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The Unseen Issue of Fathers’ Mental Health

Updated: Jul 18, 2022

Fathers’ mental health is a bit of a taboo topic but it’s becoming increasingly necessary to talk about the inconvenient fact that men are at at risk of paternal postnatal depression. Surprisingly, as many as 1 in 10 fathers suffer from paternal postnatal depression after their child is born.


Finances, a lack of support from a partner, a crying baby can all increase the risk of postnatal depression in dads


What leads to postnatal depression in fathers?


A range of issues, such as financial pressures and unemployment, having a partner who

depressed or unsupportive, relationship breakdown with the baby’s mother, a baby that struggles to sleep or cries a lot, and unplanned pregnancies, can contribute to postnatal depression in fathers. Young dads, men under the age of 25 are also at greater risk. The perinatal period covers pregnancy up to the first year of the child. At present, much of the services available are directed at mothers’ mental and physical health, and much less that of fathers.


Life changes irreversibly after childbirth


Whilst a potentially magical and undeniably life-changing time, the period after birth can be an incredibly tricky one for most couples.


Couples that had a particular way of life before the baby (date nights and quality couple time) and had a certain quality of relationship become thrown into parenthood and managing a newborn on top of their existing responsibilities. Overnight, a couple become new parents with the new duties of mastering feeding, bathing and keeping baby rested and healthy, as well as learning its emerging personality and patterns and figuring how how they want to raise this new human being.


Before birth, a lot of my parent friends have said to me:


“humans have been having children for many years, so why does it seem like so many baby books and expensive baby equipment are needed?"


After birth, reality sets in that human offspring are surprisingly complex to care for and do not come with a user manual.


For some, there is a steep learning curve where many parents quickly read up to understand how to look after their child. This may involve reading to understand if they believe in controlled crying versus attachment parenting, baby-led feeding or scheduled feeds. All such topics require some knowledge and making joint decisions that have instant implications for daily life.


When can postnatal depression take hold in fathers?


Interestingly, the period of 3–6 months is when fathers are most at-risk of postnatal depression. Like mothers, paternal postnatal depression is often misdiagnosed as it becomes difficult to tell the difference between regular new-parent fatigue from a lack of sleep, and the actual symptoms of depression.


What is paternal postnatal depression?


Paternal postnatal depression can show up as not feeling an attachment to the baby and crippling fatigue. It has many common symptoms with depression, such as changes in appetite, difficulties sleeping, feeling hopeless, mood swings, excessive sleep or insomnia, stomach problems, feeling guilty and hopeless and worries about the future. Symptoms can also show up as aggression, poor parenting behaviours and drug and alcohol addiction.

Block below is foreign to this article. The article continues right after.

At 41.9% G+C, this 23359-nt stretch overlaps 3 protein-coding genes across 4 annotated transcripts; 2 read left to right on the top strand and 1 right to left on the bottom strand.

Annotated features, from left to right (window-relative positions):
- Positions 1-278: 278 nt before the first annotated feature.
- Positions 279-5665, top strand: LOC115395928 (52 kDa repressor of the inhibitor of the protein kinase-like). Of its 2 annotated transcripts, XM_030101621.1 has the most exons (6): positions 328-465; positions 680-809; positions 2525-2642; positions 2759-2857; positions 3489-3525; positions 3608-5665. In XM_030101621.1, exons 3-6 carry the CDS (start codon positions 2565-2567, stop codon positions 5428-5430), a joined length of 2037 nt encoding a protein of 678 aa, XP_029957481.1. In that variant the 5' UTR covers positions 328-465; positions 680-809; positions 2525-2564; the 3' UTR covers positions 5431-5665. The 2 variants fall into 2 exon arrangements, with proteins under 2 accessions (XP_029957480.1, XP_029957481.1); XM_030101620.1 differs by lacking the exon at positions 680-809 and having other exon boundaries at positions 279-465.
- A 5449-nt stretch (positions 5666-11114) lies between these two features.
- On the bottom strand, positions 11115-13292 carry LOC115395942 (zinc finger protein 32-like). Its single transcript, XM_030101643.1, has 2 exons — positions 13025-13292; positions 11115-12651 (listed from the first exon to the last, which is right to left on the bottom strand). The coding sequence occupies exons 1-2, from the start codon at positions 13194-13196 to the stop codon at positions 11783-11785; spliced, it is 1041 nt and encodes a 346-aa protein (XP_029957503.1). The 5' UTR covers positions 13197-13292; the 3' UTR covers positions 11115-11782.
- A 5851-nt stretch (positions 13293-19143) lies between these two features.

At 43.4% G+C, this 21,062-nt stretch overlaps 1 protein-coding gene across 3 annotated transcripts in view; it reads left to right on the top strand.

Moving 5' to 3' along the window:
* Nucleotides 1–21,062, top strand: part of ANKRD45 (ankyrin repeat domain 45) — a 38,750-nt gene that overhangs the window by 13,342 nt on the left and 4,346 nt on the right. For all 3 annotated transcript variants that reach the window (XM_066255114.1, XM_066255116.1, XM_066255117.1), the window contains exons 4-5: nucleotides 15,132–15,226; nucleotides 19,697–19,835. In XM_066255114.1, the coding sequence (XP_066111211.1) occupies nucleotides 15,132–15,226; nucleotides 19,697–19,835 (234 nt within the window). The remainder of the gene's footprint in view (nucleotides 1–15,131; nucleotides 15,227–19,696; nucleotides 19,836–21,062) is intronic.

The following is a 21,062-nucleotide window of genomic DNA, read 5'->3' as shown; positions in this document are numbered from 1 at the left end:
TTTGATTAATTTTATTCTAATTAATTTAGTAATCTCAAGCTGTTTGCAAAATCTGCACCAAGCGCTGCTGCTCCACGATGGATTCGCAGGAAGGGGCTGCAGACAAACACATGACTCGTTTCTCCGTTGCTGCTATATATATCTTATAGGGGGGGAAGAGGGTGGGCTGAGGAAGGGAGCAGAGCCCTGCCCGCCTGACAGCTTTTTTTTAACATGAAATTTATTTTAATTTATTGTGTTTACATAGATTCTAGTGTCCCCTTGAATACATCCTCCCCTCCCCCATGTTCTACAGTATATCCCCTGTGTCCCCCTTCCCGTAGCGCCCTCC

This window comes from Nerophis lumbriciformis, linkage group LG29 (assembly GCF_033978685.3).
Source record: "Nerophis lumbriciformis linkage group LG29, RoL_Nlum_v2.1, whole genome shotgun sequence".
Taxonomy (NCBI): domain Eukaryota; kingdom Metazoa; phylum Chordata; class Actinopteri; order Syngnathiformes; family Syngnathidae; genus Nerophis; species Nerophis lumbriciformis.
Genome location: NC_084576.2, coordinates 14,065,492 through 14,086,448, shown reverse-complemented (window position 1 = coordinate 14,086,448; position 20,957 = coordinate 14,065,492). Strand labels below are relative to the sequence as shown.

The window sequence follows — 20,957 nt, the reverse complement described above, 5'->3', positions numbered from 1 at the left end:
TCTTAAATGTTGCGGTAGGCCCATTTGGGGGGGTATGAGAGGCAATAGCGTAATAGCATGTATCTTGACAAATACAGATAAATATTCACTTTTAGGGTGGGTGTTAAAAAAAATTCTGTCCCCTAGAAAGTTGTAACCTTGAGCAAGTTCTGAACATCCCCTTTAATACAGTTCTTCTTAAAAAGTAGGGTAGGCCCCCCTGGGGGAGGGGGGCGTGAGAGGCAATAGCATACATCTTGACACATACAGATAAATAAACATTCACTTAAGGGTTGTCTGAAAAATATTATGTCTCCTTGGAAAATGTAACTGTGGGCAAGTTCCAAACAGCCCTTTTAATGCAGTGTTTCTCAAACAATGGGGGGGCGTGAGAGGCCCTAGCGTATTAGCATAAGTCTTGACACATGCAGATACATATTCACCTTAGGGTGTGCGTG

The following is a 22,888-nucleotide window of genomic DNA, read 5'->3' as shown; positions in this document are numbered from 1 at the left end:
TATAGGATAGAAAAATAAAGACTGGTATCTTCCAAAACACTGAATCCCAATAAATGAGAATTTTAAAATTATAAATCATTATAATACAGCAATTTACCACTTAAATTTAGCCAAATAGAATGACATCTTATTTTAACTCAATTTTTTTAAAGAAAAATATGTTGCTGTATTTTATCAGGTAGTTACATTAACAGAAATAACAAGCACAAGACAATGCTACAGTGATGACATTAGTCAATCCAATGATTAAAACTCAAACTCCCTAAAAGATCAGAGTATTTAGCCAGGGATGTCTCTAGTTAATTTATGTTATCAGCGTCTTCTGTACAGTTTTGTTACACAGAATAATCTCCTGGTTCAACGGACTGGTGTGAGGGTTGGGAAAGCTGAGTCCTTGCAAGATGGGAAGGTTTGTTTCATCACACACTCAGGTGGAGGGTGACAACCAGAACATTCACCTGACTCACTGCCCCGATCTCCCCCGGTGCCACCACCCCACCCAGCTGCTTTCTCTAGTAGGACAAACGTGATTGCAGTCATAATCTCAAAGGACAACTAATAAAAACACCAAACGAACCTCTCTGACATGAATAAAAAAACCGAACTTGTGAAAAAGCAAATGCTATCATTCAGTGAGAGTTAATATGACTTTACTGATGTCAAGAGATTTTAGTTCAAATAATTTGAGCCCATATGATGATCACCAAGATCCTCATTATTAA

Men have to navigate a new identity of being a dad and may not have the support of others, that women may have from midwives, a local mums group, online platforms such as MumsNet or a breastfeeding club. Same sex couples may also find that there are a lack of support groups, and heteronormative expectations of what it means to be “new parents”.


Fathers of any orientation may feel lost and miss the relatively “footloose” freedom that characterised pre-child existence. Asking for help may be harder as a man than as a woman.


As it happens, with mental health in general, women are much more likely to ask for help than men. Society has also changed which means that present day norms are different from norms that men and women may have grown up with. Within the couple, there may be expectations on both sides about how to manage the work associated with the new baby, and this may fall on top of employers expectations of work and limits to paternity leave.


Fathers’ mental health: why should we care?


Fathers’ mental health matters for fathers themselves to stop their feelings of distress and reduce risk of the onset of depression. There are also benefits for the mother , or same sex partner, and the baby. The father’s mental health is important for both the couple and the family unit. There’s a lot of evidence that postnatal depression in men can lead fathers to be less sensitive and more hostile. The bottom line is that fathers mental health matters for fathers, their partners, and the developing baby.




Play is good

Research suggests that fathers playing and interacting with the baby early on is good for babies development. A study from Imperial College London found that babies are more likely to be be advanced cognitively if their father has talked to and played with them from as young as 3 months old. Children are also found to benefit when fathers are involved in their day to day care and tasks.

Takeaway

Fathers’ mental health, both before and after birth, is a topic that is not talked about enough. It shouldn’t be taboo to be managing difficult feelings and moods after the arrival of a child. It can be difficult for men to get help if they are experiencing symptoms of depression after birth during the first year of a child’s life. The developing bond between child and father is important.

We need to do more to support fathers. This may be enabling fathers to talk about how they are feeling and get the support that works for them. More research and resources are needed to support both mothers and fathers pre-and post-birth.

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